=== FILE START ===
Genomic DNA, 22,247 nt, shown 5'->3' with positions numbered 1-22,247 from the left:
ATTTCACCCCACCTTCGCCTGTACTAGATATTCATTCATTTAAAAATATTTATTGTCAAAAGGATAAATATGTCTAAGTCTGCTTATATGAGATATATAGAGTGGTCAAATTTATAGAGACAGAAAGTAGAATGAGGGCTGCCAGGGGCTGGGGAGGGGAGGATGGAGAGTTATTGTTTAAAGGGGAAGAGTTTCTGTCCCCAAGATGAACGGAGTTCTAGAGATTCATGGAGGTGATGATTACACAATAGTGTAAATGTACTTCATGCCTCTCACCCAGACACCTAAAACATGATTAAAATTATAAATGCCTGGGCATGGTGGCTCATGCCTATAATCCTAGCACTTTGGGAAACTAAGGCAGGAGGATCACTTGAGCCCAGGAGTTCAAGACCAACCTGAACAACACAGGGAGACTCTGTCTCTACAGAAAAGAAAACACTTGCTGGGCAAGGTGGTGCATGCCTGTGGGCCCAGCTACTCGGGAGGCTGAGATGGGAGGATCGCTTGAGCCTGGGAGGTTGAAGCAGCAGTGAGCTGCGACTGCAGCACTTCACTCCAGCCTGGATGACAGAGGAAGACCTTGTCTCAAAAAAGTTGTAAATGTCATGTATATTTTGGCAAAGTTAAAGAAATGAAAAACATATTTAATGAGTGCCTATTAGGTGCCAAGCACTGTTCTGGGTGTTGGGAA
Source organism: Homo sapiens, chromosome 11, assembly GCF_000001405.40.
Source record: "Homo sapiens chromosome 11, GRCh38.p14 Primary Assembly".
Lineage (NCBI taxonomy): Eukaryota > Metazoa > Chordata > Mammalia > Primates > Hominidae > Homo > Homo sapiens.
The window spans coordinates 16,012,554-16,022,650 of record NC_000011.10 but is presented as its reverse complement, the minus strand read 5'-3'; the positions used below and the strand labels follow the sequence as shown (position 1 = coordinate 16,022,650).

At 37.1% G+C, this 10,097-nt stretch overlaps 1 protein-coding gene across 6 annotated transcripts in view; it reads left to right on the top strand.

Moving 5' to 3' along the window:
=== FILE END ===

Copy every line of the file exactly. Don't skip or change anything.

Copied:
Genomic DNA, 22,247 nt, shown 5'->3' with positions numbered 1-22,247 from the left:
ATTTCACCCCACCTTCGCCTGTACTAGATATTCATTCATTTAAAAATATTTATTGTCAAAAGGATAAATATGTCTAAGTCTGCTTATATGAGATATATAGAGTGGTCAAATTTATAGAGACAGAAAGTAGAATGAGGGCTGCCAGGGGCTGGGGAGGGGAGGATGGAGAGTTATTGTTTAAAGGGGAAGAGTTTCTGTCCCCAAGATGAACGGAGTTCTAGAGATTCATGGAGGTGATGATTACACAATAGTGTAAATGTACTTCATGCCTCTCACCCAGACACCTAAAACATGATTAAAATTATAAATGCCTGGGCATGGTGGCTCATGCCTATAATCCTAGCACTTTGGGAAACTAAGGCAGGAGGATCACTTGAGCCCAGGAGTTCAAGACCAACCTGAACAACACAGGGAGACTCTGTCTCTACAGAAAAGAAAACACTTGCTGGGCAAGGTGGTGCATGCCTGTGGGCCCAGCTACTCGGGAGGCTGAGATGGGAGGATCGCTTGAGCCTGGGAGGTTGAAGCAGCAGTGAGCTGCGACTGCAGCACTTCACTCCAGCCTGGATGACAGAGGAAGACCTTGTCTCAAAAAAGTTGTAAATGTCATGTATATTTTGGCAAAGTTAAAGAAATGAAAAACATATTTAATGAGTGCCTATTAGGTGCCAAGCACTGTTCTGGGTGTTGGGAA
Source organism: Homo sapiens, chromosome 11, assembly GCF_000001405.40.
Source record: "Homo sapiens chromosome 11, GRCh38.p14 Primary Assembly".
Lineage (NCBI taxonomy): Eukaryota > Metazoa > Chordata > Mammalia > Primates > Hominidae > Homo > Homo sapiens.
The window spans coordinates 16,012,554-16,022,650 of record NC_000011.10 but is presented as its reverse complement, the minus strand read 5'-3'; the positions used below and the strand labels follow the sequence as shown (position 1 = coordinate 16,022,650).

At 37.1% G+C, this 10,097-nt stretch overlaps 1 protein-coding gene across 6 annotated transcripts in view; it reads left to right on the top strand.

Moving 5' to 3' along the window: